P is for Patois


Jamaican Patios is perhaps best illustrated by example. If you’re not familiar,  the video above gives a little idea of what its all about.  When the interview starts, I think she speaks clearly in an heavily-accented English, but as the interview proceeds and she gets more angry, the dialect becomes heavier and its harder for me to understand, although she rarely loses me completely.  I’m not sure why the video’s poster called it “funny,” as the subject is very serious.  I imagine because of the animated way that she speaks, which becomes increasingly “crazy.”  But I find her style typical of very agitated Jamaicans who are speaking passionately about something, she just holds her arms awkwardly, as she is unfamiliar with how to speak into a microphone, and the camera angle accentuates that.

When I first arrived, I found it fairly easy to understand colleagues at work, but only when they were speaking directly to me.  If they turned their head in a meeting to consult with another Jamaican, my comprehension often dropped to only about 10%, as they would switch to the local lilt.  Recognizable English words would jump out from a tangle of Patois and, although I would know generally what was being discussed, it was often hard to make out the actual meaning.   Some staff, particularly those who interact less with Americans — gardeners, cleaners, workmen –have always been trickier to understand.  I still struggle today, although I am vaguely aware of improvement.  There are so many different levels of dialect all the way to full blown Patois, and the two years I have been here my ear has adjusted somewhat, but it is very hard to measure how far.  Its quite different to learning a new vocabulary in another language, although if I had applied some of the structure of language and vocabulary learning, I might have gotten further along.  I also wonder how well I’m understood, although I presume most Jamaicans fair better than me, just through continual exposure to American/British English on TV and radio.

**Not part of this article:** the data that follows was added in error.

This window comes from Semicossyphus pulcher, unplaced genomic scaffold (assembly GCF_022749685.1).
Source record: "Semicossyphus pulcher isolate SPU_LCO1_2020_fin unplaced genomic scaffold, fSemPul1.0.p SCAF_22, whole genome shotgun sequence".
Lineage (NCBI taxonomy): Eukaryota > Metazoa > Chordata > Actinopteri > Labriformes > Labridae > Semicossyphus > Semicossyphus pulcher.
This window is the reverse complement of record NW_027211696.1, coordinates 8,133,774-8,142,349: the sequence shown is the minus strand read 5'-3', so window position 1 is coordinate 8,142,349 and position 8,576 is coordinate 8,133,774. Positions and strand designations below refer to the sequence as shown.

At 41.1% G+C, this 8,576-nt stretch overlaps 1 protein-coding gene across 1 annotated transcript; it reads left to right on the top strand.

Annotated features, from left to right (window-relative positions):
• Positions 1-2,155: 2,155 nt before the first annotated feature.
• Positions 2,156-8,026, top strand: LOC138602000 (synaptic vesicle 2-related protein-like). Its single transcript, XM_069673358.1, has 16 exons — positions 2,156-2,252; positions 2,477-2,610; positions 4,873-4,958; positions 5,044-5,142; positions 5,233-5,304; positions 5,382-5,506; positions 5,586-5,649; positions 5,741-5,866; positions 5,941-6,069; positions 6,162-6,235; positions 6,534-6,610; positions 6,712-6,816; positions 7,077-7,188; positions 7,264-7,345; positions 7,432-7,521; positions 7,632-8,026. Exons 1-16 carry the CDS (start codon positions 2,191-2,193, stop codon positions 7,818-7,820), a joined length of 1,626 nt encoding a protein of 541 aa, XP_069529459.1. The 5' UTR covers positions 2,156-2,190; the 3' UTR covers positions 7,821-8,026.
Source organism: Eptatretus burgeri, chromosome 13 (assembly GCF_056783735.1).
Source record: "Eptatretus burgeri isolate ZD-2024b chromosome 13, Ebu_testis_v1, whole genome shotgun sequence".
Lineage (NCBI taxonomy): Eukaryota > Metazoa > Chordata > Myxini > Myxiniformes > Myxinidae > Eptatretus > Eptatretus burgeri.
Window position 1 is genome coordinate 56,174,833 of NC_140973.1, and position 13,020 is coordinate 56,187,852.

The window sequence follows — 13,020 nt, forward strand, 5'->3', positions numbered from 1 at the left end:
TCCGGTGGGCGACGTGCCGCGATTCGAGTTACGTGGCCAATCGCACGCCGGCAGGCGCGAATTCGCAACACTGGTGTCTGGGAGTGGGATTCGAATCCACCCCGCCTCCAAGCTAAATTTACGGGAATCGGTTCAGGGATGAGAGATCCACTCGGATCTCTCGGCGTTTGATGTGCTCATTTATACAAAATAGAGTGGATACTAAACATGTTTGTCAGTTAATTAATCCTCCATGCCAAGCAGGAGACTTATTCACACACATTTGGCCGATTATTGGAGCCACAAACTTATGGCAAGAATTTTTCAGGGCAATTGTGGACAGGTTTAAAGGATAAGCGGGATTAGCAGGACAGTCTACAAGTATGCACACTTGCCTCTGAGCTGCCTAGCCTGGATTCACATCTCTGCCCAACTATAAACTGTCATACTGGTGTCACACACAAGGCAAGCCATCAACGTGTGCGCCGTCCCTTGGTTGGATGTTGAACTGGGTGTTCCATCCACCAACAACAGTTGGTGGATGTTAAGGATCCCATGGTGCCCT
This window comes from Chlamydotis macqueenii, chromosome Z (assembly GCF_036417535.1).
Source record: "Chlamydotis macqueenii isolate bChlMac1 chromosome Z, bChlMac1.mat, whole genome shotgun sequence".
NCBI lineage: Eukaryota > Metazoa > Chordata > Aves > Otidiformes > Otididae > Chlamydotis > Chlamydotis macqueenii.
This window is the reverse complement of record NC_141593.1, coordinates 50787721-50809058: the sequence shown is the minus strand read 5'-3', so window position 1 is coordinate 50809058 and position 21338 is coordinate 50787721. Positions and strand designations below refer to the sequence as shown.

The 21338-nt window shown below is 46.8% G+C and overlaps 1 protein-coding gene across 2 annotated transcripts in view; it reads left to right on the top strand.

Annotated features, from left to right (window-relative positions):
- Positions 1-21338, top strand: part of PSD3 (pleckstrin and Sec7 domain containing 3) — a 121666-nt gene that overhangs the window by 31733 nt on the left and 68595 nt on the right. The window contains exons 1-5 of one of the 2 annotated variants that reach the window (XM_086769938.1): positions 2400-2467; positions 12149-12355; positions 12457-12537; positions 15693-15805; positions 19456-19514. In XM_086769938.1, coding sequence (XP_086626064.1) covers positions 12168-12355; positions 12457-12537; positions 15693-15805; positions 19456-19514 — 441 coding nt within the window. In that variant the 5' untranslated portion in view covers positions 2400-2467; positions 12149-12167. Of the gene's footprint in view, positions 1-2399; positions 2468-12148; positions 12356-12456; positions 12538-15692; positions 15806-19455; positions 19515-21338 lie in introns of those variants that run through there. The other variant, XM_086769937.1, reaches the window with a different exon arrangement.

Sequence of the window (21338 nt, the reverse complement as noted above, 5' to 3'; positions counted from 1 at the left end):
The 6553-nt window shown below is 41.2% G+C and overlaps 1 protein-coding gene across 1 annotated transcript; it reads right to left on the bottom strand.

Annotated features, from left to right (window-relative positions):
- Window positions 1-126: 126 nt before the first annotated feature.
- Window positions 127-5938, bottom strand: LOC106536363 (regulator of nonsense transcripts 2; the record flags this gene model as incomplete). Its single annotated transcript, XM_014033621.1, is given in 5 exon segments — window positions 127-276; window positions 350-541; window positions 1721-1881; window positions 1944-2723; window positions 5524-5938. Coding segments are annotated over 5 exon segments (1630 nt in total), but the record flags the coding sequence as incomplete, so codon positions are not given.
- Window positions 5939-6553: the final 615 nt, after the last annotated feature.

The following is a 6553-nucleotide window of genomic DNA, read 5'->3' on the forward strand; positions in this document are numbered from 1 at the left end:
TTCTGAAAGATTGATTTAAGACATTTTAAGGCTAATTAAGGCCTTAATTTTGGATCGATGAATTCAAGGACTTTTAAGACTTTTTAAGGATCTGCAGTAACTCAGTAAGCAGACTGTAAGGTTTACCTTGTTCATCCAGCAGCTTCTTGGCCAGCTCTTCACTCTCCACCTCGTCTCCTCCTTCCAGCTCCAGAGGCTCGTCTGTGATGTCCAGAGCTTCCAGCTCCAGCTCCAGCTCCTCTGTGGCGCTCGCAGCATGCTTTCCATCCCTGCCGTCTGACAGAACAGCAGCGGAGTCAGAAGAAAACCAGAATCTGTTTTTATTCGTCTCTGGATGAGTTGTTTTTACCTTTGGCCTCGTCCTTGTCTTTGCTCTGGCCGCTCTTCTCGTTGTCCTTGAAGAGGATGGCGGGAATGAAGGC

To my non-Jamaican readers:  How well did you understand the woman in the video?

8 thoughts on “P is for Patois

  1. What a colorful, animated dialect! It’s spoken word, a dance. There is also a hostility and I am threatened. No, I barely understood a word, yet I was so drawn in by the animation it was difficult to focus. Very intense!

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  2. Hello, I’m not a native English-speaker, but I understand her in the overall context. She was talking about a flooding, that flooded her entire house and property last night. All her furniture and other belongings flooded out, while she was hopping out the bed and could do nothing. The gully water mixed with the toilet water and other unsightly stuff flooded her house completely. She was very annoyed, as seen. And who did she blame it? The white men? But I couldn’t figure out, for what.

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    • 10/10. The construction guys were to blame but I’m not sure why either. I wish I had picked something like this to do a little scientific experiment to see how my comprehension changed over time….but alas I didn’t.

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  3. That was fun! I felt I understood nearly all of the meaning and maybe 75% of the actual words, but what I enjoyed even more than the accent and pronunciation was the body movement and intonation changes as she got more and more worked up. I had to really focus on the words and watch her face; if I turned my head and just listened, it was much harder!

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